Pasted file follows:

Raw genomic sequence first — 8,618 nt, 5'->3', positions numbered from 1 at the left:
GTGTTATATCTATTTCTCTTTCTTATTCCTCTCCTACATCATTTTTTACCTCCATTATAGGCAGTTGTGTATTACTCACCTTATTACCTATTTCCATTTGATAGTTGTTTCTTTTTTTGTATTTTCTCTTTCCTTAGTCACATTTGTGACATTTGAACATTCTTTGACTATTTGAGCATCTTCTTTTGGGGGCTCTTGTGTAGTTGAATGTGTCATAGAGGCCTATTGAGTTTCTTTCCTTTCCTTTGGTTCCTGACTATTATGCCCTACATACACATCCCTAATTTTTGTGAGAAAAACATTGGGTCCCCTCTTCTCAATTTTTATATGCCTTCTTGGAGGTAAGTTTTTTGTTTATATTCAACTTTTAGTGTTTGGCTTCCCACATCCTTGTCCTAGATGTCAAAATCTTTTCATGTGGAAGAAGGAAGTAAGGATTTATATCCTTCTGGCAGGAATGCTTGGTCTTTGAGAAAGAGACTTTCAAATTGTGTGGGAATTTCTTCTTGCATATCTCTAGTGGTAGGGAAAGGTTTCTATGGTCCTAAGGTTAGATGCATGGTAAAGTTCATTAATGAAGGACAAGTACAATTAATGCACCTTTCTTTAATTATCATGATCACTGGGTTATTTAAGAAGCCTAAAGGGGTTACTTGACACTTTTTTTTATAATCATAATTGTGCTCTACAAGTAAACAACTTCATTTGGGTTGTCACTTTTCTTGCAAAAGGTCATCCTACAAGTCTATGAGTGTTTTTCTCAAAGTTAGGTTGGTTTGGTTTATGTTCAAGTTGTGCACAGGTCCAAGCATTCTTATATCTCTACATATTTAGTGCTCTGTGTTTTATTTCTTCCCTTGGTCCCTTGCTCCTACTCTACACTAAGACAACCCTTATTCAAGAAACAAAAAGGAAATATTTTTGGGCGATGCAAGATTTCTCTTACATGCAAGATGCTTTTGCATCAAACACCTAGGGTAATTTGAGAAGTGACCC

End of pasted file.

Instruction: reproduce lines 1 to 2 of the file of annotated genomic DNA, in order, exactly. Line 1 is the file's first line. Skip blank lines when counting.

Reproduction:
Raw genomic sequence first — 8,618 nt, 5'->3', positions numbered from 1 at the left:
GTGTTATATCTATTTCTCTTTCTTATTCCTCTCCTACATCATTTTTTACCTCCATTATAGGCAGTTGTGTATTACTCACCTTATTACCTATTTCCATTTGATAGTTGTTTCTTTTTTTGTATTTTCTCTTTCCTTAGTCACATTTGTGACATTTGAACATTCTTTGACTATTTGAGCATCTTCTTTTGGGGGCTCTTGTGTAGTTGAATGTGTCATAGAGGCCTATTGAGTTTCTTTCCTTTCCTTTGGTTCCTGACTATTATGCCCTACATACACATCCCTAATTTTTGTGAGAAAAACATTGGGTCCCCTCTTCTCAATTTTTATATGCCTTCTTGGAGGTAAGTTTTTTGTTTATATTCAACTTTTAGTGTTTGGCTTCCCACATCCTTGTCCTAGATGTCAAAATCTTTTCATGTGGAAGAAGGAAGTAAGGATTTATATCCTTCTGGCAGGAATGCTTGGTCTTTGAGAAAGAGACTTTCAAATTGTGTGGGAATTTCTTCTTGCATATCTCTAGTGGTAGGGAAAGGTTTCTATGGTCCTAAGGTTAGATGCATGGTAAAGTTCATTAATGAAGGACAAGTACAATTAATGCACCTTTCTTTAATTATCATGATCACTGGGTTATTTAAGAAGCCTAAAGGGGTTACTTGACACTTTTTTTTATAATCATAATTGTGCTCTACAAGTAAACAACTTCATTTGGGTTGTCACTTTTCTTGCAAAAGGTCATCCTACAAGTCTATGAGTGTTTTTCTCAAAGTTAGGTTGGTTTGGTTTATGTTCAAGTTGTGCACAGGTCCAAGCATTCTTATATCTCTACATATTTAGTGCTCTGTGTTTTATTTCTTCCCTTGGTCCCTTGCTCCTACTCTACACTAAGACAACCCTTATTCAAGAAACAAAAAGGAAATATTTTTGGGCGATGCAAGATTTCTCTTACATGCAAGATGCTTTTGCATCAAACACCTAGGGTAATTTGAGAAGTGACCC